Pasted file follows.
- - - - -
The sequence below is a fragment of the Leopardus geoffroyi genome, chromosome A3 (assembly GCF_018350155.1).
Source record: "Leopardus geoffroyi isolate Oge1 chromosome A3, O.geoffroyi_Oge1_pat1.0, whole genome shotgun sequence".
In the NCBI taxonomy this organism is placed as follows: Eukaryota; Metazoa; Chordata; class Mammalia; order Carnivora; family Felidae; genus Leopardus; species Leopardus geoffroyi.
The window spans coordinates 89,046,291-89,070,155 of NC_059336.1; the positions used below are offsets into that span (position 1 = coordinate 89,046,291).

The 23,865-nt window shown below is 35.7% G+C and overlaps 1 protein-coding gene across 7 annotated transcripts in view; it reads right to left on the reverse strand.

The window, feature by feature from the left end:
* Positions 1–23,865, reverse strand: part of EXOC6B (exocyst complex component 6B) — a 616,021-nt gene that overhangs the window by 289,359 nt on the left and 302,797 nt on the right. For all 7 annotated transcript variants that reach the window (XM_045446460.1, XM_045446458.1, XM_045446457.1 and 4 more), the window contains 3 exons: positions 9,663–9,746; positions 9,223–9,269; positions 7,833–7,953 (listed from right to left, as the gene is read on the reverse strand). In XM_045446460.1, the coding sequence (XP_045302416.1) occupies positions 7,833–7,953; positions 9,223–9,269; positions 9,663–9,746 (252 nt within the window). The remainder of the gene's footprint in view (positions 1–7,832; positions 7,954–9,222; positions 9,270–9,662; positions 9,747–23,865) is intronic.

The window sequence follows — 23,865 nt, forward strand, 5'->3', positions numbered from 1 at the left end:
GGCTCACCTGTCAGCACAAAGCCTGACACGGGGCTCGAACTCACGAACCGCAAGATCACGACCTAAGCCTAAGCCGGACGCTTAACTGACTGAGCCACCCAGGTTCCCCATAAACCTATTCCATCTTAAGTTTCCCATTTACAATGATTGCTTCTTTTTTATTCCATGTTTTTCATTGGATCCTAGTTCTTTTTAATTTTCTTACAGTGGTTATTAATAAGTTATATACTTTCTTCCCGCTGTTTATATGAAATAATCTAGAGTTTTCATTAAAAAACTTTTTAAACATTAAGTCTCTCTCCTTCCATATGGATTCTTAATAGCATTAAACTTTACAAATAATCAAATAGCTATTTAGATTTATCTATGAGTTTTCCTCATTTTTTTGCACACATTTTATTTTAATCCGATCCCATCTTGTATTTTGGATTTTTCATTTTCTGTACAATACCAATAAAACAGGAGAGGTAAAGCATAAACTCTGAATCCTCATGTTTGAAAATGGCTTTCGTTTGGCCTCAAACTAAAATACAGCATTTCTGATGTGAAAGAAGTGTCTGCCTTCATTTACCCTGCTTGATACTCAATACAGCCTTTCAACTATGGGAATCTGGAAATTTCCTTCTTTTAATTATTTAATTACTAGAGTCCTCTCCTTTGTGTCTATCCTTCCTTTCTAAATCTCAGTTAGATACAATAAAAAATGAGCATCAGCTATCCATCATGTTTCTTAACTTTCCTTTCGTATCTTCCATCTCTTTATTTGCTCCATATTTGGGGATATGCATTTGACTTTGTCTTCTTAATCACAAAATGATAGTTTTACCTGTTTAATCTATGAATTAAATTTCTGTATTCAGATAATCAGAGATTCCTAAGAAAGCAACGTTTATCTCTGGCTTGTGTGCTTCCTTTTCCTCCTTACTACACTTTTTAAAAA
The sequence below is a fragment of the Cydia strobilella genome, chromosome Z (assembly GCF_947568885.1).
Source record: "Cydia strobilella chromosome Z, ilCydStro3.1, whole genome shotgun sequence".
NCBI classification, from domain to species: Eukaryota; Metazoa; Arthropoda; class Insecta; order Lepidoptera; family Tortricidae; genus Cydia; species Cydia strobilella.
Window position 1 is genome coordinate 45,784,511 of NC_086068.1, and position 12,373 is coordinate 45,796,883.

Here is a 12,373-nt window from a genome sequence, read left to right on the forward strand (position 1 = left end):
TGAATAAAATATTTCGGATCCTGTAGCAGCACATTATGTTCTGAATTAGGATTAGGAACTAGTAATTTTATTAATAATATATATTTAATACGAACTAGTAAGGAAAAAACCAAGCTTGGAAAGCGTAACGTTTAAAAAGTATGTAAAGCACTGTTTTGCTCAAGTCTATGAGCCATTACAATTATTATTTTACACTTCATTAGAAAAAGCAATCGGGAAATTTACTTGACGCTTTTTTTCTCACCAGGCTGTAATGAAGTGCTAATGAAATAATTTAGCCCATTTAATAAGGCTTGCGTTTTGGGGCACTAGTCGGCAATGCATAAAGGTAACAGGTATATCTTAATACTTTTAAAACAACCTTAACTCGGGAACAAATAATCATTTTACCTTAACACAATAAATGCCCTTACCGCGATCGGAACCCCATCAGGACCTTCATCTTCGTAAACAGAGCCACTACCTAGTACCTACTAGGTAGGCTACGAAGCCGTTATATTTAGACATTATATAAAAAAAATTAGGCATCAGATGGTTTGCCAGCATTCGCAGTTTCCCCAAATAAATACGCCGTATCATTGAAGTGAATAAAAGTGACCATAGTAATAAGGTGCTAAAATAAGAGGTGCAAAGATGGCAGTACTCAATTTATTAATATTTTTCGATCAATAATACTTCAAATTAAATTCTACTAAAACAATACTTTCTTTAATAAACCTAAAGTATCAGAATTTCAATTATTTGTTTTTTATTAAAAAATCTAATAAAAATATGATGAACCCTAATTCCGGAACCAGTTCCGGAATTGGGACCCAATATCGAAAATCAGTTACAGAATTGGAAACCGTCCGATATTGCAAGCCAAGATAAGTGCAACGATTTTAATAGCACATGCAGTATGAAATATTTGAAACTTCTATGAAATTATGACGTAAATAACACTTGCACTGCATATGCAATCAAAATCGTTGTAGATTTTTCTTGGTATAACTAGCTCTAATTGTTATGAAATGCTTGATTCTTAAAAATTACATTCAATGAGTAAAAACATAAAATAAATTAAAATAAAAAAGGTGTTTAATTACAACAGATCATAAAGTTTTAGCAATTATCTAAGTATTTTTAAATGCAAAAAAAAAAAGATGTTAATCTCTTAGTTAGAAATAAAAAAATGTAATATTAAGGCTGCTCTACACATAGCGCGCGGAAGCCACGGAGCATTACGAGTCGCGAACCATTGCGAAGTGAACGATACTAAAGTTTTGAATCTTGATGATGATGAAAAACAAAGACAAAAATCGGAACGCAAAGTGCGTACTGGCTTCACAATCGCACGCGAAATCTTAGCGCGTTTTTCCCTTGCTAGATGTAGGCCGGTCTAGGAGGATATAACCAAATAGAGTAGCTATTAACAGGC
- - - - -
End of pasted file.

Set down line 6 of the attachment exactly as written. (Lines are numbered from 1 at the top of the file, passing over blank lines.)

The window, feature by feature from the left end: